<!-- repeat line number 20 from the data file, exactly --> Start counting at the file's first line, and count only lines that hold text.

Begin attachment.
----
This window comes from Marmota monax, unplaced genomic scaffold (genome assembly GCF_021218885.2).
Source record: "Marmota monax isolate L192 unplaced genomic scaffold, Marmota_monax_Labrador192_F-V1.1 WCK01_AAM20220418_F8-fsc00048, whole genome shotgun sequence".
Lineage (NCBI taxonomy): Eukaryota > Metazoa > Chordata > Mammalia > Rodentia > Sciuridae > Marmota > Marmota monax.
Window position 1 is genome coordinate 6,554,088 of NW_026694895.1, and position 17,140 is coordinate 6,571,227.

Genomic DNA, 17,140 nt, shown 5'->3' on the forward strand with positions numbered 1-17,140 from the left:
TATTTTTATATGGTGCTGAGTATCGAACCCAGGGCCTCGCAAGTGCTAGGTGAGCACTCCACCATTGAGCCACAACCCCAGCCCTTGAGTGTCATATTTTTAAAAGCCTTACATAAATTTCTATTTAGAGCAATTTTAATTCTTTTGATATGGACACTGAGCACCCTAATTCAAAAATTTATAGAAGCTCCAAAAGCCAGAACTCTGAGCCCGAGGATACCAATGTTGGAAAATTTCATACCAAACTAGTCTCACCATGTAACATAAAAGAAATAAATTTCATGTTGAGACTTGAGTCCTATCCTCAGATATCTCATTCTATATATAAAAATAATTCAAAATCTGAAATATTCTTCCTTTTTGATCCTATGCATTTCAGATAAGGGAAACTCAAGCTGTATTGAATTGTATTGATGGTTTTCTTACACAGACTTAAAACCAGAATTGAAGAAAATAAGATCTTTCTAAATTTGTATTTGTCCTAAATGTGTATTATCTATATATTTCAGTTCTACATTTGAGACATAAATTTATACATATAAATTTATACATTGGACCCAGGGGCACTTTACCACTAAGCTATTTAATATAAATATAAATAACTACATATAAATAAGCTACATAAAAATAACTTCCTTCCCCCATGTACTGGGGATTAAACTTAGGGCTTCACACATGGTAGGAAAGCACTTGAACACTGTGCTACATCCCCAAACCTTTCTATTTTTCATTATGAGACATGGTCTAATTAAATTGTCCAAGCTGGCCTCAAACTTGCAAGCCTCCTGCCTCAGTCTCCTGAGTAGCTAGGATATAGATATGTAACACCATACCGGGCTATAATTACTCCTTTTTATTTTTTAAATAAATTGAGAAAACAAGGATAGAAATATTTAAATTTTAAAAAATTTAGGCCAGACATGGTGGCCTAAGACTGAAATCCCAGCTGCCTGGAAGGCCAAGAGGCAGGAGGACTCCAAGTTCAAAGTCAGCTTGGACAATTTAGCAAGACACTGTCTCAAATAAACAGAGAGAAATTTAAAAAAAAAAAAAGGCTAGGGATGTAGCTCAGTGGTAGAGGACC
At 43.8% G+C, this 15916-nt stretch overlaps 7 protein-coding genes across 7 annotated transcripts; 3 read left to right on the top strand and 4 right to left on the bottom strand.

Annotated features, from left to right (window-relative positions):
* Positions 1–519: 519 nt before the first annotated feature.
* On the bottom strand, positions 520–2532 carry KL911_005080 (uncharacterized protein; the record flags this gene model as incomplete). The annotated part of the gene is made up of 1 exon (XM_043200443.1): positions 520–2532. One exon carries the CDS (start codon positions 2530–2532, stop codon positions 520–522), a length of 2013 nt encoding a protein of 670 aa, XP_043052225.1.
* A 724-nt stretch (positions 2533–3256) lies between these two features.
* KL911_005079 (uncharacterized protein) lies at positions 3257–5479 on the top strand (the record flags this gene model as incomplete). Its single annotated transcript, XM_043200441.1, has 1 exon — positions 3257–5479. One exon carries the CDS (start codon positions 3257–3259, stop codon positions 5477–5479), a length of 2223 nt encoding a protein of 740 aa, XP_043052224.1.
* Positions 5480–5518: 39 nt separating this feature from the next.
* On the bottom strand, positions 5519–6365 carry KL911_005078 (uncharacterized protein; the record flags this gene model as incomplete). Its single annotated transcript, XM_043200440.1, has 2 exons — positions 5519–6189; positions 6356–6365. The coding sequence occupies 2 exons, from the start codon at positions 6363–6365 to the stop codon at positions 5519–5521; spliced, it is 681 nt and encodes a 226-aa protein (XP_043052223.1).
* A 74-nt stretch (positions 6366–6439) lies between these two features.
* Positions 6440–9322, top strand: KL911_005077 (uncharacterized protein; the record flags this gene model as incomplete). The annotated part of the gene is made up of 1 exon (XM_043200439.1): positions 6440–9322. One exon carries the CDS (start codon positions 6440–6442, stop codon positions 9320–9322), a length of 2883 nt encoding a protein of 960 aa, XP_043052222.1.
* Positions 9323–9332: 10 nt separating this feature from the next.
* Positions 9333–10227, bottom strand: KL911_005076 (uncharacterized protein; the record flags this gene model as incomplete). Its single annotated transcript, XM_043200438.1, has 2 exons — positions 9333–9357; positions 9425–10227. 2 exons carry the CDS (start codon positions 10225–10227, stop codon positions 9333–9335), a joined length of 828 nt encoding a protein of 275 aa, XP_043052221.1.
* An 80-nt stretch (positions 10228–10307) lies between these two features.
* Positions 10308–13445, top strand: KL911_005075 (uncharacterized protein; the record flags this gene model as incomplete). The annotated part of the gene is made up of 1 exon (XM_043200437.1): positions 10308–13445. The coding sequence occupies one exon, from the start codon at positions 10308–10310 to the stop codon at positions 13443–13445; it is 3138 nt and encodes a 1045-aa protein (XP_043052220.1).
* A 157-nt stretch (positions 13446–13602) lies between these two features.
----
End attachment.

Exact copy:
* Positions 10308–13445, top strand: KL911_005075 (uncharacterized protein; the record flags this gene model as incomplete). The annotated part of the gene is made up of 1 exon (XM_043200437.1): positions 10308–13445. The coding sequence occupies one exon, from the start codon at positions 10308–10310 to the stop codon at positions 13443–13445; it is 3138 nt and encodes a 1045-aa protein (XP_043052220.1).